Many people that are learning about estate planning commonly ask "What is probate?" Here are the basics of probate and how it works.
The term probate refers to the method of distribution of an individual's assets after they die. The estate will be taken before the local probate court and a judge will preside over the distribution of the assets.
Testate vs. Intestate
When the individual that passed away has a will, this is known as testate. The judge is going to then review the will and make sure that it is legitimate. As long as they do not see any problems with the well, they will usually uphold it and distribute the assets according to what the deceased had placed on the will.
If the individual did not have a will when they died, this is known as intestate. In this case, the court is going to appoint someone to handle the estate of the individual. They will collect all of the claims against the estate and use any assets to pay creditors. At that point, the judge is going to refer to personal experience as well as state law and order to determine the best way to distribute the assets of the deceased.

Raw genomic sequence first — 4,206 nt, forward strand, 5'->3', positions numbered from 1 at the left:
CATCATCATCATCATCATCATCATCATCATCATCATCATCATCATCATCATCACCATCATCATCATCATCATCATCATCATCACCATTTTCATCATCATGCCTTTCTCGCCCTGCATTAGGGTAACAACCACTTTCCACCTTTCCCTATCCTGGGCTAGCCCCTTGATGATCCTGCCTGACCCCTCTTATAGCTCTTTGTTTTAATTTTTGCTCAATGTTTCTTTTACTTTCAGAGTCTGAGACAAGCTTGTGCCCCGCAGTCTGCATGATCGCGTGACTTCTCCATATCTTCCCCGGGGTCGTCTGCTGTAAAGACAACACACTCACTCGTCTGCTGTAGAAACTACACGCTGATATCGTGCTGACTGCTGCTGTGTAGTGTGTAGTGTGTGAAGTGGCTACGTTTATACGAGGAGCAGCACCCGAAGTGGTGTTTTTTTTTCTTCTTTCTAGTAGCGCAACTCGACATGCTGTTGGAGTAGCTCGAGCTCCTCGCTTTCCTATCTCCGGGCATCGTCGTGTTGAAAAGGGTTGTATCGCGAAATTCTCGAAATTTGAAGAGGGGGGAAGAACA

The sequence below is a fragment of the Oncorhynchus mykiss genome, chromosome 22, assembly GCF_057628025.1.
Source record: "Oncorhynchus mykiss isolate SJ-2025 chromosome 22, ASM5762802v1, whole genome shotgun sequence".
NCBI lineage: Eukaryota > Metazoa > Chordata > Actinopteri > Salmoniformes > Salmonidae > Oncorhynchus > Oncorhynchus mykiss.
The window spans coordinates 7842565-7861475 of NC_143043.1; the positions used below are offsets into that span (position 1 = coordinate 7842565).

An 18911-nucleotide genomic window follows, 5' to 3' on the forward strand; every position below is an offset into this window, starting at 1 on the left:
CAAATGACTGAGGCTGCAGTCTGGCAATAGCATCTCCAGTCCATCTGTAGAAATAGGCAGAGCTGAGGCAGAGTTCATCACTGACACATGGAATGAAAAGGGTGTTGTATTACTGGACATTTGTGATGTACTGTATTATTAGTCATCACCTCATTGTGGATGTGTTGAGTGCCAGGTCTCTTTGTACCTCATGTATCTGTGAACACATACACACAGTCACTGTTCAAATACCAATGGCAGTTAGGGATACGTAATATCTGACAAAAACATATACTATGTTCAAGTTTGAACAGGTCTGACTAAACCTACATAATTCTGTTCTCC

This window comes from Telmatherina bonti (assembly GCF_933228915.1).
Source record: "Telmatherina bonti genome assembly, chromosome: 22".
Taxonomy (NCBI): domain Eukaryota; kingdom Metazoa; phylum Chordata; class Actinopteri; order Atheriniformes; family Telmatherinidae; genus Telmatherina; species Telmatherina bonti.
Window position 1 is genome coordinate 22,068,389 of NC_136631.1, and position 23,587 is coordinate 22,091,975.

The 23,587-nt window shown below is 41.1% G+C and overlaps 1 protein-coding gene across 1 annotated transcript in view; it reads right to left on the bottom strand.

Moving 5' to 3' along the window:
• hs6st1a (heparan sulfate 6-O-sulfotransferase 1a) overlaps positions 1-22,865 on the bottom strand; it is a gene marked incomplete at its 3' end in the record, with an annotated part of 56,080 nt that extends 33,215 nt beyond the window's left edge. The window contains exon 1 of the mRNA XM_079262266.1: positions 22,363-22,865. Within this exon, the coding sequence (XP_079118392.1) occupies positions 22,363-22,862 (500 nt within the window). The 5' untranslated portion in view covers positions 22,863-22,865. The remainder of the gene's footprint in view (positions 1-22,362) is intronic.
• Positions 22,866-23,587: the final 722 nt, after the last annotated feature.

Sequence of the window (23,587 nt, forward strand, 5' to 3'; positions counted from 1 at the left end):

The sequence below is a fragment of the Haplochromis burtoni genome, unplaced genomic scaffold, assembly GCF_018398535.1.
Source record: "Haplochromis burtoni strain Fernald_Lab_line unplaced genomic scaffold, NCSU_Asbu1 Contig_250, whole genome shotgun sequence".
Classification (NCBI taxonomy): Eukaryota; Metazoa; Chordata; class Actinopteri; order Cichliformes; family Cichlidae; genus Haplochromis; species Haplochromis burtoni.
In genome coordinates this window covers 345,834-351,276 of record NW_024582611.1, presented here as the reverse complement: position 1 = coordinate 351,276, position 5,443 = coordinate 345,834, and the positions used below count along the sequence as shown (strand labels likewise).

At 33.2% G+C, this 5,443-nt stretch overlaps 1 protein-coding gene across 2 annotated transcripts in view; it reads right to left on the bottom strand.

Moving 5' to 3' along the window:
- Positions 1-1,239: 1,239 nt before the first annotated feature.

Does all property have to be probated when a person dies?
Not all property has to be probated when an individual dies. There are many different types of assets that can be considered non-probate assets. For example, if you set up a trust, the assets you put into it will avoid the probate process. If you own property jointly with another individual through joint tenancy, the property can pass to the survivor without having to go through probate. You can also set up payable-on-death accounts, which will allow the money in the accounts to pass to the beneficiaries immediately when you die without going through probate.